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Tag Archives: Labor market

North Dakota Economy Reset

A new school year is starting at UND and it seems an appropriate time to engage in a reset of what we know about the state economy. The fact is these situations are subject to change very quickly and for reasons well beyond the control of economic actors in the ND economy. With commodities comprising a significant share of ND economic activity it is a global price that really impacts profitability. What can we say that is going on at this point? Labor Markets Labor constraints...

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Shoddy Executive Order Bears Fingerprints of Navarro and Krugman

An immigration Executive Order was issued two days ago.  I read it yesterday and gathered my thoughts and relevant memories over the subsequent 24 hours. The EO contains immigration regulations and purported economic justifications for the regulations. The EO’s economic justification is essentially that it is good to suppress labor supply during a recession.  I disagreed with such a conclusion when it was offered years ago by Krugman, Eggertson, and others.  The conclusion is just...

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Interpreting the unemployment numbers

The Bureau of Labor Statistics announced Friday that 2.5 million more Americans were working in May than in April. That’s the biggest monthly increase since 1946, both in terms of the number of workers and as a percentage of the workforce. The unemployment rate dropped from 14.7% in April to 13.3% in May, the biggest monthly drop since 1950. All this is very good news. But there are also indications that we are in a deeper hole than the headline numbers suggest. Here I explain why I believe...

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Labor Market Recovery Begins when States Begin to Open

The first chart below is an estimate of weekly US employment per adult.  It suggests that the bottom was the week ending May 7, and that a recovery may have begun. The estimated recovery may not look large on the scale of the current depression, but it is about 7.5 million employees above May 7 and 3 million employees above late April.  Note that the entire recovery from the 2008-9 recession was "only" 7 million employees above population growth and took ten years rather than a week or...

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Measuring Employment between Monthly Surveys

The Employment Situation Report by the Bureau of Labor Statistics comes only monthly.  It measures only the seven-day week (or, with the establishment survey, pay period) including the 12th of the prior month, which means that this month four very interesting weeks will be skipped and that the report on that April week will not be released until May 8. Three data sources provide employment information on at least one of the missing four weeks, with the results shown in the chart below. ...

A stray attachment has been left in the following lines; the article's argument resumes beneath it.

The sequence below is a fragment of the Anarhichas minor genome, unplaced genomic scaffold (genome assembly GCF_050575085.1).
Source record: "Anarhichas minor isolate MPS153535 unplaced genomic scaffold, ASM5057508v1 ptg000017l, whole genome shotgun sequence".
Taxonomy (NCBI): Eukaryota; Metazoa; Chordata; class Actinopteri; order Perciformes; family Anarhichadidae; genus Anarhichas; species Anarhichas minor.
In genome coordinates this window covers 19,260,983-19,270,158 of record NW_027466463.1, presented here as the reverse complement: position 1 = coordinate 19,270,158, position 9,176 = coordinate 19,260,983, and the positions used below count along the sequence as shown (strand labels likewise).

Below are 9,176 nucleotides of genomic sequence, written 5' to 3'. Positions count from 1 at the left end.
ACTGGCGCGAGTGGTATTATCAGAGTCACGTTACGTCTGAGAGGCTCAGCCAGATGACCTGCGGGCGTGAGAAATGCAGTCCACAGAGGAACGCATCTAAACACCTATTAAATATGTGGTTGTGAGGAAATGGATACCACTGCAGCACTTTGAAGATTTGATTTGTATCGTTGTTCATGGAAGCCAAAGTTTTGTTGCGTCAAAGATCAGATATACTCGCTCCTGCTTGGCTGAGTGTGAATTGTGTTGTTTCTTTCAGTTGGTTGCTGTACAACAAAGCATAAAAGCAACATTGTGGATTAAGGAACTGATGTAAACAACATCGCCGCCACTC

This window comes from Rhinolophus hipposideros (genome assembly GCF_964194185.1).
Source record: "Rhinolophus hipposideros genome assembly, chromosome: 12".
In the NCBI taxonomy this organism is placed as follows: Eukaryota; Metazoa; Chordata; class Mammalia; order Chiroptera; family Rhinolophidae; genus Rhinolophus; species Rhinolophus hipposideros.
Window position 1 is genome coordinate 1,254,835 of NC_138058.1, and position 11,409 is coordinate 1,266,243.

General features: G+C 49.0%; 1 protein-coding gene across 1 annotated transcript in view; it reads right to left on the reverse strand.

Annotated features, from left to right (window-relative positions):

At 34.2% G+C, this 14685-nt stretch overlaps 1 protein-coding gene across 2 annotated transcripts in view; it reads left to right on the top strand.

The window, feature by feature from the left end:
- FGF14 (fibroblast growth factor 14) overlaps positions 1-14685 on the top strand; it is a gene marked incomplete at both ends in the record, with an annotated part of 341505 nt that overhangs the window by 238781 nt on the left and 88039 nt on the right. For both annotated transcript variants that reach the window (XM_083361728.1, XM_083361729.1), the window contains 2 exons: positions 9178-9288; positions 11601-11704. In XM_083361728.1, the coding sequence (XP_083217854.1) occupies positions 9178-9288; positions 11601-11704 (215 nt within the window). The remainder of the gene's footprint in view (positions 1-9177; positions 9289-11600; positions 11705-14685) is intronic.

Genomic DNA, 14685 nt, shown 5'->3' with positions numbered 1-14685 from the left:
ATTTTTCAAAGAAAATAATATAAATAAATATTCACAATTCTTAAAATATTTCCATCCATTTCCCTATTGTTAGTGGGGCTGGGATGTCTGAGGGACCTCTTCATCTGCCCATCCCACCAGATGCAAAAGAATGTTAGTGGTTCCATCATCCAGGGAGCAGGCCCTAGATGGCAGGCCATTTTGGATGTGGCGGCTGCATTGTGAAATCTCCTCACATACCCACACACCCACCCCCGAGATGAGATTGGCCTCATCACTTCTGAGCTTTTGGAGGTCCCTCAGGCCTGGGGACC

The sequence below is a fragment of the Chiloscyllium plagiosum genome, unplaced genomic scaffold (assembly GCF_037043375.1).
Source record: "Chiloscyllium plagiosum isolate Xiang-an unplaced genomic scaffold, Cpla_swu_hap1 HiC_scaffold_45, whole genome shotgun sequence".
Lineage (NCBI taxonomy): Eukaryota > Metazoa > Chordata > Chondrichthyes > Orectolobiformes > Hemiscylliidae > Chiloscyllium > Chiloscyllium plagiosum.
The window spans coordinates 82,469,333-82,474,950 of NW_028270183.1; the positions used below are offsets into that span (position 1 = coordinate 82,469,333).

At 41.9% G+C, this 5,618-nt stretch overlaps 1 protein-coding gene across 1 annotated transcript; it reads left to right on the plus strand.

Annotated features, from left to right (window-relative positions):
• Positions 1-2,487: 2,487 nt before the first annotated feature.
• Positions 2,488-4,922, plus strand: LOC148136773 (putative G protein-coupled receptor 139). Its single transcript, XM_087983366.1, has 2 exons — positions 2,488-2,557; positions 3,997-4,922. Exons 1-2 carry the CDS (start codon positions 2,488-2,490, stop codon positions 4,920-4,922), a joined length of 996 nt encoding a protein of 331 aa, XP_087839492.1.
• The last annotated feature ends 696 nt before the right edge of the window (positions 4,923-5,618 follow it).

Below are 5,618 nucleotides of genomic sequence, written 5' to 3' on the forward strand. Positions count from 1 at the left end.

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30+ million out of a job

A one-size-fits-all policy, even at the state level, has been a mistake from the beginning.  Instead policy should be favoring decentralized mechanisms over direct control and ensuring that the chosen regulations deliver more net benefits than less stringent alternatives.  It is too bad that governments are causing so much harm at this critical moment by ignoring these longstanding principles of government regulation. Expressed at an annual rate, the...

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Shutdown reduces the flow of GDP by 28 percent

New data from Alexander Bick and Adam Blandin suggest that the flow of real GDP is 28 percent less than it would be under normal circumstances.  Using two entirely different methods, I previously forecasted 25 percent and 26 percent.  Below are the details of my calculations from Bick and Blandin. Bick and Blandin (2020) find that working hours per working age adult circa April 1 declined 27 percent from February.  Moreover, among those working in February 2020, between 59 and 61 percent...

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Notes on 2020 CARES Act, in reading order

Note that this law is just one of multiple new COVID-19 relief laws.  These are my notes on the labor market provisions in the law, which are all of Titles I and II, and parts of Title III. Title I KEEPING AMERICAN WORKERS PAID AND EMPLOYED ACT A.k.a., 7(a) loans "Loans" to small businesses that maintain their payrolls Payroll does not include any payments to employees making $100K+ annually The loan amount is capped by the prorated amount of payroll for the prior year The loans can be...

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An example of 7(a) perversion

Let's say that you have 700 employees in the prior year, earning an average of $50K. If you continue that between now and the end of Q2, Title I of the 2020 CARES Act will give you nothing. BUT if you fire at last 201 of those employees, and THEN apply for a $10 million 7(a) loan, the entire $10 million will be forgiven at the end of Q2 as long as you keep enough of the 499 employees that remain.  Moreover, you pay no business tax on the forgiven amount. You are eligible for the...

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Notes on Families First Coronavirus Response Act, in reading order

Note that this law is just one of multiple new COVID-19 relief laws. Division A Section 1101.  Schools are incentivized to remain closed more days. Titles II-IV, VI.  Small amounts given to agencies to be spent at the Cabinet member's discretion. Title V.  $1 billion for HHS to pay COVID-19 expenses for the uninsured. Division B Titles I and II.  School lunch money is now available when school is closed "due to COVID-19." This incentivizes to schools remain closed more days,...

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